As I was reading through the comments on the How do we protect our kid’s post I couldn’t help but think about how valuable and insightful this information on child protection was.
The amount of time, thought and experience required to provide some of the comments was truly astounding.
I thank all the professionals in child protection, child legal services, forensic psychology and child counseling services as well as those of you with personal stories for taking the time to share your knowledge and experience.
Rather than waste these precious gems I thought I would put them to good use by compiling a checklist of sorts containing all the great strategies and tips for child protection generated by this discussion.
While the original discussion was centered on sleepovers, it is never the less advice that can be used in all manner of ways to help you put in place strategies for child protection in general.
So here we go…
15 Top Strategies For Child Protection
- Create an open and supportive family environment where children are encouraged to talk to parents about everything. Sexual offenders typically do not target children who are confident and clearly well supported in their family unit.
- Make a blanket rule regarding sleepovers that you are comfortable with e.g no sleepovers until high school or until the age of … That gives you the opportunity to say no in any circumstance for any reason. It also gives you time to assess your child’s confidence in these matters.
- Don’t feel pressured to let your children sleepover someone’s house because that is what everyone else is doing. If you don’t feel comfortable than don’t be bullied into saying yes (and see above).
- Ring and check on your child during the evening – ask to speak directly to them. If an offender is going to offend, there is nothing anyone can do to stop them, however as parents, we can and must do whatever we can to make our children the least attractive target as possible.
- Develop some kind of code with your children so that they know that they can call you anytime if they feel uncomfortable or threatened or if they just want to come home.
- Teach your kids the difference between surprises and secrets. Surprises are things that people will all find out soon. Secrets are things that people tell you that you can never ever tell. Teach your kids that if anyone tries to tell them a secret, especially an adult, they need to tell dad or mum as soon they can.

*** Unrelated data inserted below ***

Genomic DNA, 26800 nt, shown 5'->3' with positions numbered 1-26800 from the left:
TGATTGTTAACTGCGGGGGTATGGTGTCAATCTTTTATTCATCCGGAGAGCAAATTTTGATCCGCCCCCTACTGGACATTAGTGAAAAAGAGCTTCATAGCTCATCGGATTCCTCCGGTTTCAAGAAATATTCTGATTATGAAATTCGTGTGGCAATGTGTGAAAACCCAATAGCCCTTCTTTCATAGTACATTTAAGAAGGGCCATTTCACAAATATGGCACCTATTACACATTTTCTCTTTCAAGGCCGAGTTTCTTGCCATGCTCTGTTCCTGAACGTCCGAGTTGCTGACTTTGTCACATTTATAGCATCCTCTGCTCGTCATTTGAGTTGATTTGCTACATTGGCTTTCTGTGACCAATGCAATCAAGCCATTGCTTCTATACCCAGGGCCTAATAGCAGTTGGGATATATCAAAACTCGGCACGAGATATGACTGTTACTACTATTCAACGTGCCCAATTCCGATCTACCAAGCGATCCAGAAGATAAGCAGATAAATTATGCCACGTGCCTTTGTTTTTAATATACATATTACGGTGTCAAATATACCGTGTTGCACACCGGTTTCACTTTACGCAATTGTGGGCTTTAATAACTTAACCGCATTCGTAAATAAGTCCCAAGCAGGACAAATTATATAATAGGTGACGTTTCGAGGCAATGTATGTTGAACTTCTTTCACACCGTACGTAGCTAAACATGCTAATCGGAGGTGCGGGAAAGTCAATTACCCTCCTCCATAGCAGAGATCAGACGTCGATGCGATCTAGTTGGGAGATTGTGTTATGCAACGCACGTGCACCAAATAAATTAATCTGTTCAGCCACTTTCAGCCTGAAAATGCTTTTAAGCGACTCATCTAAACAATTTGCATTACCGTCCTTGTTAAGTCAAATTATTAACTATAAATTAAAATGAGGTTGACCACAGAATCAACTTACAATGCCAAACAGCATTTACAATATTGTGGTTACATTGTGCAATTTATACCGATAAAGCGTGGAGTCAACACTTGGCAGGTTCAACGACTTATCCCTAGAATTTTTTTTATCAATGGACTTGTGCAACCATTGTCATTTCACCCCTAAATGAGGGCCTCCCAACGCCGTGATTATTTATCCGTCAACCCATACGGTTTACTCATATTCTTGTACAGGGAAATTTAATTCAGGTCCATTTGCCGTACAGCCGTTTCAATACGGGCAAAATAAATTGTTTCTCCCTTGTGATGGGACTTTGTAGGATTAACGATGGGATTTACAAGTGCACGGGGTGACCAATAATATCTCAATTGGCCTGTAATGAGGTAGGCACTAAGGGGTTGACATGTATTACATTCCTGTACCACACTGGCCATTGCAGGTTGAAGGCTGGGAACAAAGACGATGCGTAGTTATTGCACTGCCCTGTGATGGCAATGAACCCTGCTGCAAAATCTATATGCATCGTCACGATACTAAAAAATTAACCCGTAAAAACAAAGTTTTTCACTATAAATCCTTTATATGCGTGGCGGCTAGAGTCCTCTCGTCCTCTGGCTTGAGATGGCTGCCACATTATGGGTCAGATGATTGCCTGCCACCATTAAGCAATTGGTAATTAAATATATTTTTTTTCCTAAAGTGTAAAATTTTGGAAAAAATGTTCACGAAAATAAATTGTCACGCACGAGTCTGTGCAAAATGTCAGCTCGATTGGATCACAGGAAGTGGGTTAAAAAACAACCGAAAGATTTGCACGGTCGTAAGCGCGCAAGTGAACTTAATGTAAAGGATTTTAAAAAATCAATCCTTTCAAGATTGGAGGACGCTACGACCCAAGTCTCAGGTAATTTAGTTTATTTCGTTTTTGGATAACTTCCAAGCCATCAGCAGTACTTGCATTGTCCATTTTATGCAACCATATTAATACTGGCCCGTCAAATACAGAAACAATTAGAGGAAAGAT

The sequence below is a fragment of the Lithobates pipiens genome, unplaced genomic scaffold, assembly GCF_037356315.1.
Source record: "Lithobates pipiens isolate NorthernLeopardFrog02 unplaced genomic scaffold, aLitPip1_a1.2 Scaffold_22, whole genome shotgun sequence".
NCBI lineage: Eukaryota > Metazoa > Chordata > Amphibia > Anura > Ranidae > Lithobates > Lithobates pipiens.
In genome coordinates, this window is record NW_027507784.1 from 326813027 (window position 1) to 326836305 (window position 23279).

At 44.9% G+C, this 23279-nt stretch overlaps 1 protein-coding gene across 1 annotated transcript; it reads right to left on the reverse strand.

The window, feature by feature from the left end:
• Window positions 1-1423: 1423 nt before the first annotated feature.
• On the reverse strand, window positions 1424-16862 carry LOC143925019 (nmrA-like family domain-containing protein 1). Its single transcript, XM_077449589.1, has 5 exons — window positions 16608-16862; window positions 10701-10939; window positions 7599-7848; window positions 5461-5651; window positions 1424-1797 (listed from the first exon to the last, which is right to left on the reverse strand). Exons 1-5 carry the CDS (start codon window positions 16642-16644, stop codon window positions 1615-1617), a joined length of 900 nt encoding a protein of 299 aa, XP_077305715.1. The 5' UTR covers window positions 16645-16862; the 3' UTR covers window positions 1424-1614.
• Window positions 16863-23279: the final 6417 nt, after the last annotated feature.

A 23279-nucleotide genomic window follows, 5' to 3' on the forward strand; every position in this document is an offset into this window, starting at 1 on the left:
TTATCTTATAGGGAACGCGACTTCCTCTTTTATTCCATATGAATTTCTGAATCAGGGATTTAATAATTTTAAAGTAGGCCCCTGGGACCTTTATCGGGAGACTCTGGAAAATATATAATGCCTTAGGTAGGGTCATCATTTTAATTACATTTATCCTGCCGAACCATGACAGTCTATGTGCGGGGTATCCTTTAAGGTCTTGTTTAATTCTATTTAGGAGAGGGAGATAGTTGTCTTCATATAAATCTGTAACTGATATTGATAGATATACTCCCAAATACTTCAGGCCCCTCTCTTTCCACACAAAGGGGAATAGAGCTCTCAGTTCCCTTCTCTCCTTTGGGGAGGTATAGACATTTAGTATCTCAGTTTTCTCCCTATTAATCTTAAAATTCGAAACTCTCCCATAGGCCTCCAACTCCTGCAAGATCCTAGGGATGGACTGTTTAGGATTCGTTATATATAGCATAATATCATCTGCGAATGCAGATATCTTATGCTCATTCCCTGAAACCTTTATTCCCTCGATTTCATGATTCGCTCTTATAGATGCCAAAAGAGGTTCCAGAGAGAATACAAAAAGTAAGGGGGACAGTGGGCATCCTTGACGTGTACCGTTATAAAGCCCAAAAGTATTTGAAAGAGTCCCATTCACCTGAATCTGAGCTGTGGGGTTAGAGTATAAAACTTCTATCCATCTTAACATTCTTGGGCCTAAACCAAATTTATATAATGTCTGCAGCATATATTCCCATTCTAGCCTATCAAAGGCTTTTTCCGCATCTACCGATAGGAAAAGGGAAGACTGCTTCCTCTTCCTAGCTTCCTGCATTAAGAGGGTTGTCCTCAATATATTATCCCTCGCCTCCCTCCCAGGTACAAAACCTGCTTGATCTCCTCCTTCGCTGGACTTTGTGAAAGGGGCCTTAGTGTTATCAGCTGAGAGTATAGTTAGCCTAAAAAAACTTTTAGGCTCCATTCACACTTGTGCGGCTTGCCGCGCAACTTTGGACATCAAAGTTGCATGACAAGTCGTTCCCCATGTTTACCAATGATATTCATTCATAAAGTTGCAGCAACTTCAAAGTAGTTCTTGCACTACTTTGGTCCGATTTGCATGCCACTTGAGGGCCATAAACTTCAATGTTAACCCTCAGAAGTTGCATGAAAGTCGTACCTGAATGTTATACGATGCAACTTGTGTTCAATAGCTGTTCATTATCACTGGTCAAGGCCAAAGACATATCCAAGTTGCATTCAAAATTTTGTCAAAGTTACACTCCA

- Educate your child about their bodies and what is OK and not OK to touch. Teach them the correct names for their body parts and their functions (within reason).
- Make sure that your children know that the only people who will touch their private parts are dad, mum and the doctor when they are sick. No one else is allowed. If anyone else touches those parts then they should tell dad or mum as soon as possible.
- Train your children to ALWAYS tell when someone touches their private parts. For example, we tell mum when dad washes our privates or we tell dad when mum does. Additionally, we always tell the other parent whenever our daughter touches mum’s or dad’s private parts during bathing or any other time. The idea is to break the veil of secrecy usually surrounding this and enable your children to police these events themselves. e.g. “Dad, you forgot to tell mum that you washed my vagina!”
- Make a little rhyme or song to help kids remember. For example: “Don’t touch my penis, don’t touch my bum – ‘cause if you do then I’ll tell my mum.”
- Tell them that if anyone touches them in a way they don’t like, even if it is a peer, to come and tell you and if they are not believed at first to keep telling until someone does something. Children DO know what kind of touching is inappropriate. Just tell them that if it makes them feel sad or angry or frightened, it is wrong.
- Teach your child to trust their instincts or that feeling in their tummy. If you or your children get a strange vibe from someone then don’t ignore it. Trust your feelings and take the time to find out a little more about that person.
- Be wary of adults who get to close too soon. If something seems too good to be true then it usually is. The serial offender will attempt to gain YOUR trust first in order to gain access to your children.
- If your child tells you something ensure you believe them even if your instincts are screaming that it can’t be true. This is especially common when the allegations are aimed at a partner or husband. We obviously trust them with our lives and our immediate reaction is disbelief when we are told that they have done something like that.
- Always remember that opportunity can play a key role in the incidence of child sexual assault. Be vigilant and present in the company of the adults who are to supervise your children. Ensure they know you have a close and open relationship with your children.
Thanks again to all of you who helped compile this list on child protection. In reality nothing is fool proof. It’s more about putting as many safeguards in place as you can and ensuring your relationship with your kids is open and strong.